Friday 5th June 2009.
Hello to all of you out there following our passage, Land, well not quite, we have one hundred and sixty miles to run to Horta, Faial in the Azores. Since I last downloaded a blog to you we have again had a mixture on weather that Bruce, the Australian weather forecaster has been having problems interpreting. He has been getting it wrong most of the time for our location over the last two weeks. We had a forecast of 8/10 knot N, NW yesterday which in fact turned into a 12/18 knot W, SW this came a pleasant surprise. We were becalmed in the early hours of Thursday morning, the wind boxing the compass, when a zephyr of a breeze floated across the water causing just a ripple at first, but gaining strength. Within the hour we had a fresh to strong westerly. I was off watch, but woke to the sound of the on watch crew rushing around on deck, with cries of yes now! No down, again. They were hoisting our large spinnaker. This sail is more than 1000 square feet, the panels alternating red white and blue in the form of the Union Jack, It is a spectacular site when set, surging ahead of the bow, it gave us more than seven and a half knots towards Horta, We all sat back in the cockpit with a sense of satisfaction and the hope that this would go on forever. To compliment this, dawn arrived with clear skies and a big orange ball of a sun on the eastern horizon. We sailed on throughout the day and into the night, reluctant to let this opportunity pass. It would normally be my policy to change sail to genoa and main before dark, because collapsing a spinnaker in a rising wind in the dark is every cruising man's nightmare. You need at least three on the fore deck and two in the cockpit to tame this beast back into its bag. The risk paid off, this time, our luck held, and we sailed through the night with a brilliant moon and phosphorescent sea. All but Lucien, who had the 02:00 am watch sat in the cockpit sipping the last of our stock of rum punch and drinking in the beauty of the moment, sailing doesn’t get any better. We turned in at midnight leaving Guy on watch.Libertad sailed through the night to an early dawn with a brilliant sun rise. By 09:00 am the clouds were building from the north, bringing the inevitable end to this sail of sails. We reluctantly dropped the spinnaker at noon local time and banked 170 nm towards our goal and thirty hours flying the kite! The forecast on e-mail this morning indicated a freshening N, NW wind of 8/15 knots; we are motoring as I write this at 6:5 knots, wrong again Bruce! Maybe it's still on its way.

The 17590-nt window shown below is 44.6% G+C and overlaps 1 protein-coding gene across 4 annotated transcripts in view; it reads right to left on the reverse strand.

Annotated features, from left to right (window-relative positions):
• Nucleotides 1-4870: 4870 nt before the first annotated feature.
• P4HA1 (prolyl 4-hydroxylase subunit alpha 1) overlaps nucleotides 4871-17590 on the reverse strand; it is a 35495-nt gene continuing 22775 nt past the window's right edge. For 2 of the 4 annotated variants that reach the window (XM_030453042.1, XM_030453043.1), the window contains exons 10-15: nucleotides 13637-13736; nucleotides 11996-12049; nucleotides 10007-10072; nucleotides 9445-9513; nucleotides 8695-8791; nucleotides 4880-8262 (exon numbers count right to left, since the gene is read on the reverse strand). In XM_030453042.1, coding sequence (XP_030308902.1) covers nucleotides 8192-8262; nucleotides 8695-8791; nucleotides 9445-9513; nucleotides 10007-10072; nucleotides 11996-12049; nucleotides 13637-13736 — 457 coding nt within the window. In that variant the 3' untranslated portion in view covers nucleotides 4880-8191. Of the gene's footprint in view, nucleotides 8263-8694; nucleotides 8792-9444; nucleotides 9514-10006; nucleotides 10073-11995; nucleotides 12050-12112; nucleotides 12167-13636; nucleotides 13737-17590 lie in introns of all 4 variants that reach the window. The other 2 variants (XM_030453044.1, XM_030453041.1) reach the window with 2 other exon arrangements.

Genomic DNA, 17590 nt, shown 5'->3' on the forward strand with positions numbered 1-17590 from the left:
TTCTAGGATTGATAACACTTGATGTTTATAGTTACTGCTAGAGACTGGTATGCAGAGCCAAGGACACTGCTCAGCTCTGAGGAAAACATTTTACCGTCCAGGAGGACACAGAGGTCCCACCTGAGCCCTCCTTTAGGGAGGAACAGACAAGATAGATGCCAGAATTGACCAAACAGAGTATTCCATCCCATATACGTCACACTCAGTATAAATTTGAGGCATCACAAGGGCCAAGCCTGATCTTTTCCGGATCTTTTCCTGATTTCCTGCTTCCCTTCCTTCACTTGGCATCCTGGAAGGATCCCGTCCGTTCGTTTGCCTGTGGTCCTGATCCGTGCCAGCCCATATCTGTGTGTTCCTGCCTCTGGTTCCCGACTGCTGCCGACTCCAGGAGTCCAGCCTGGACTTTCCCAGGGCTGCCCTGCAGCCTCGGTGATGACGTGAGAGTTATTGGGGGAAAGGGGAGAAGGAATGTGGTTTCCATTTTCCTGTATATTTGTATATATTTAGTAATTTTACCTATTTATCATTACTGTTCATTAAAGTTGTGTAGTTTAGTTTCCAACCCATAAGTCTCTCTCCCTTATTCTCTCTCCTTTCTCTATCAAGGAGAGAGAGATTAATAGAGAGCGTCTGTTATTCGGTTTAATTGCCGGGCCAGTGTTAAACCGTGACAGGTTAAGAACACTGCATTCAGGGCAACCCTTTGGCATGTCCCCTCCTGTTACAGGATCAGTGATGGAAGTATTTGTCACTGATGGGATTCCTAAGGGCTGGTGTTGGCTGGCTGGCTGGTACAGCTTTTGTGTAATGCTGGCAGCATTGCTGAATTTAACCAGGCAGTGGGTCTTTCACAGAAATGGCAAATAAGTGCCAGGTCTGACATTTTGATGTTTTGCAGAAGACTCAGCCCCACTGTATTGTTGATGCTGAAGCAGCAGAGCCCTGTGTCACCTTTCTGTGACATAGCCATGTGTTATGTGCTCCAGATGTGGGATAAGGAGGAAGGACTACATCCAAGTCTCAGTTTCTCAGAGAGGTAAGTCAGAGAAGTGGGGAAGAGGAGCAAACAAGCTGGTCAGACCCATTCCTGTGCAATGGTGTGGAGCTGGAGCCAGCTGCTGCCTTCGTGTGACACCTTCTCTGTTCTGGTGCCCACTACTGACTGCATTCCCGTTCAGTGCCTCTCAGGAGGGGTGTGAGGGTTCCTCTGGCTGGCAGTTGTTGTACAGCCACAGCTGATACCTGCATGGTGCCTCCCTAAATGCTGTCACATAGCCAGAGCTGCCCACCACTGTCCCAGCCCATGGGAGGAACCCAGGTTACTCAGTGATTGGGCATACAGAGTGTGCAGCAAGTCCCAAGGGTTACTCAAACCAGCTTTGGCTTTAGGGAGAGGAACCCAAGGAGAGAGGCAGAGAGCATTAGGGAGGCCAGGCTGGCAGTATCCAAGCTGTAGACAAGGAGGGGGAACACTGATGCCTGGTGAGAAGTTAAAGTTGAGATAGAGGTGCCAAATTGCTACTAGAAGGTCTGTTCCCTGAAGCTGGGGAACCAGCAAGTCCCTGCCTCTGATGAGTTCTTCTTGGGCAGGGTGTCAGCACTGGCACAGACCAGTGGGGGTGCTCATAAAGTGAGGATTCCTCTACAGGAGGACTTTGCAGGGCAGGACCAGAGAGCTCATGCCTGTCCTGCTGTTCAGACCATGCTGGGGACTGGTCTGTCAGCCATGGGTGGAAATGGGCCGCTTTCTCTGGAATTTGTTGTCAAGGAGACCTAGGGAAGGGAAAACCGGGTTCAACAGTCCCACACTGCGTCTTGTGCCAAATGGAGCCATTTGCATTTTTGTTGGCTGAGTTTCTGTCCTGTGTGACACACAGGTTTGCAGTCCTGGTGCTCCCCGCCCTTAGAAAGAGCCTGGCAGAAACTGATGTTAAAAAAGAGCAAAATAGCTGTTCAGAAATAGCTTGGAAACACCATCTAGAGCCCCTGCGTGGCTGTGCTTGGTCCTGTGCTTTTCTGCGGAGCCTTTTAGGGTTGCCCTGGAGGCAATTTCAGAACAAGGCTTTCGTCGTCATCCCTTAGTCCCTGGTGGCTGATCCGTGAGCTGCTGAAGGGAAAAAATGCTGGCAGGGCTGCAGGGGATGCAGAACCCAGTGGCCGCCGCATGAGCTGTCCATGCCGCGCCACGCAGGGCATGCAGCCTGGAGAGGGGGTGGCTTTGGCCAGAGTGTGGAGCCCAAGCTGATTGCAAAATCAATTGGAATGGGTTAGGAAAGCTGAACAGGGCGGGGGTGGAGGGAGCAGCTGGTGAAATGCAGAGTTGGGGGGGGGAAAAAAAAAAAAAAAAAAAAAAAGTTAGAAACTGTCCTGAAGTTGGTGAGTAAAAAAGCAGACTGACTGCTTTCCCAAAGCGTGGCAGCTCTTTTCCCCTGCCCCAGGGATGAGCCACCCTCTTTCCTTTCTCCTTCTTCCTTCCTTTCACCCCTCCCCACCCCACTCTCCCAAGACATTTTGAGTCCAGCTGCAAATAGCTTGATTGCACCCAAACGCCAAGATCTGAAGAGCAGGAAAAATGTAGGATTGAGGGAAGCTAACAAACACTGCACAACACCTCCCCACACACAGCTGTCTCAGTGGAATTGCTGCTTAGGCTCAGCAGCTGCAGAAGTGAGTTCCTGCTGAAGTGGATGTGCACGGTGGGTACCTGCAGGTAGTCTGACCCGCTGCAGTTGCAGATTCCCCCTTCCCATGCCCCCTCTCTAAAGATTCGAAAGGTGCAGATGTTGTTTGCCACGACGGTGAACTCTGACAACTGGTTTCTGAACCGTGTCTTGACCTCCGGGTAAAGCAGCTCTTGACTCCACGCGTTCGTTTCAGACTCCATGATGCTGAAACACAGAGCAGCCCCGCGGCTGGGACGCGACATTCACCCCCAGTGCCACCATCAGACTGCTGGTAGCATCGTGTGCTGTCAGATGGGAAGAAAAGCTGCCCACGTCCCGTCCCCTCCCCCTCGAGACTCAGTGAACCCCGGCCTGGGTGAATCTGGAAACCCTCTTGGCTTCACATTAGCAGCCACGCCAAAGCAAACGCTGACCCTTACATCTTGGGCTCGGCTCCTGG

We hope to arrive in Horta by tomorrow evening, but the party has begun in port without us and many other yachts, we, along with a third of the fleet who are still at sea, will miss a welcome reception and a tour of Faial tomorrow which is a shame. The fleet will begin the Azorean cruise on Sunday but, without us and many of the other late arrivals, we have to refuel and victual as well as get some sleep, and all the crew are exhausted after seventeen hard days at sea. We need to rest; I would hope that we could possibly catch up with the rest of the fleet on Tuesday or Wednesday.
Our plan is to sail for Falmouth on Saturday of next week all being well. Homeward bound, a year almost to the day we should cross our outbound track. Enough of that I am getting ahead of myself we have some Islands to explore.
The World cruising club tells me that it is having problems with some position reporting software and our position has not been updated since Monday. I hope that the blog web site is following us on the Google earth map; I will check it out when we arrive in Horta. We should be able to have a wireless connection from tomorrow evening and it would be great to hear from you all from Sunday onwards for the next few days, so get writing, we all want news from home!
Must away now I have an appointment with a pillow.
Best wishes and our love to you all, Mordecai, Lucien, Drew, Guy and Paul and Libertad.